These, as you may imagine, are competing objectives, which makes it quite difficult for many course to satisfy them simultaneously. This helps us to narrow down the course choices.
Step 2 – Finding the Courses that satisfy our objectives
This is a step that requires multiple browser windows, multiple cups of coffee and small indestructible objects that you can throw in frustration and be confident that they won’t break.
First you need to open the LSE Course Guide: http://www.lse.ac.uk/resources/calendar/courseGuides/graduate.htm
This web-page contains a list of all post-graduate courses at LSE and is essentially your course-selection Bible.
Caveat Emptor: Many courses have similar names so it is better to search by course number. Eg. – There’s Global Business Management and Global Business Management and Information Systems. So if you Ctrl+F just Global Business, you will reach the first course and get it completely wrong!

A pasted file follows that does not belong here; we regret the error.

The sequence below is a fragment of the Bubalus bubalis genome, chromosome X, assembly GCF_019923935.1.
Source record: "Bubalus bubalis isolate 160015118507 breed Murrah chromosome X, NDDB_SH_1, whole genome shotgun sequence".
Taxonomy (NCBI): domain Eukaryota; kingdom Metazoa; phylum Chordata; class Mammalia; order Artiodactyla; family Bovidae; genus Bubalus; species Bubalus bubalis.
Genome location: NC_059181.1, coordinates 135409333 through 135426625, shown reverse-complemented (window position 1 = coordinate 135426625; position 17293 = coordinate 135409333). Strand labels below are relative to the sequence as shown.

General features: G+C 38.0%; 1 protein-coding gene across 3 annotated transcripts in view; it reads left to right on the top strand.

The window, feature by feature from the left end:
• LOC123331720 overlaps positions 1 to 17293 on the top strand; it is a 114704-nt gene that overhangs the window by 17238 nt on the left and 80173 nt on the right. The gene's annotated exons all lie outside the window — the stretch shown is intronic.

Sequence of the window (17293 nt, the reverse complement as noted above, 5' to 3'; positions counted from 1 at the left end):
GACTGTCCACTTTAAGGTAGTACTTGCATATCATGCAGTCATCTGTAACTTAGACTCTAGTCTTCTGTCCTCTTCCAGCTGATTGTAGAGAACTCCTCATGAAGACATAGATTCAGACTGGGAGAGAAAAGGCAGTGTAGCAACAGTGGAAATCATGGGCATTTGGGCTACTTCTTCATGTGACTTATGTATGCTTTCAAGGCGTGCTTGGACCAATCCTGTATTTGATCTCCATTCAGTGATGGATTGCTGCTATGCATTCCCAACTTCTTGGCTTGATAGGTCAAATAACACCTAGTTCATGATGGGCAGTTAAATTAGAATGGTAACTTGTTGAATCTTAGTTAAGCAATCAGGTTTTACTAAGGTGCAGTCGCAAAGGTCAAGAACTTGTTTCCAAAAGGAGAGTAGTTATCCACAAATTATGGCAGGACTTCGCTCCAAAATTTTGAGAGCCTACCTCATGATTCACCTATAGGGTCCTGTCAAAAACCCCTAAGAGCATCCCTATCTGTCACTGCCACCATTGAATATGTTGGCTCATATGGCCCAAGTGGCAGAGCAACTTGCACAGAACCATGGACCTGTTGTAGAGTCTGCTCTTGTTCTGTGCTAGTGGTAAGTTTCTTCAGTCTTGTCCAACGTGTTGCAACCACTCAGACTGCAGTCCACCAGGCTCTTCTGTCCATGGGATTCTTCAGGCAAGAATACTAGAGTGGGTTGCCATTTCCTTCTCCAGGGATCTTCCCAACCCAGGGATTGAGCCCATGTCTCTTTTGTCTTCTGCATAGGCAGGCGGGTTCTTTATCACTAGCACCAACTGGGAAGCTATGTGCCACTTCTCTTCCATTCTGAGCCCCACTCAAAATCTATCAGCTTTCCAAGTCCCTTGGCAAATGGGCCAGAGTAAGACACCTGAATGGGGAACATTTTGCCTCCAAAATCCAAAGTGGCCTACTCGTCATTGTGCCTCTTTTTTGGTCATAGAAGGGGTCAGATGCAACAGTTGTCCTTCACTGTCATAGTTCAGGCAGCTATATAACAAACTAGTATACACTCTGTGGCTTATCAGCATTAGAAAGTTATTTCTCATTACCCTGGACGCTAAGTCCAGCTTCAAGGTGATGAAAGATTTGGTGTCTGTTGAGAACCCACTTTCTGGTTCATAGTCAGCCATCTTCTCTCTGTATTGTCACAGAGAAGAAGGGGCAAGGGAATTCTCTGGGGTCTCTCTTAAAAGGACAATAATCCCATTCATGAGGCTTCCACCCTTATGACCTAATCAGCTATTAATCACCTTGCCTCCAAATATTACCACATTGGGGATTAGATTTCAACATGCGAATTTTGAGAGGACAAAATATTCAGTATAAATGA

Here you browse through various courses and Ctrl+click the courses whose names pique your interest, like ‘Genocide’ or ‘Nationalism’ (Disclaimer: Examples for illustrative purposes only, the author is not particularly sympathetic to these courses or concepts)
If you are lucky, this process will led to about 20-30 new tabs, not more. Now comes the process of shortening these to about 5-10 tabs.
a. Check whether this course is offered in the current academic year :
This is the first thing stated on the page and hence missed by most people eager to read the course description. The skipping of this important step may lead to you punching through your laptop screen later or pulling your hair out.
b. Check whether this course is available for your degree: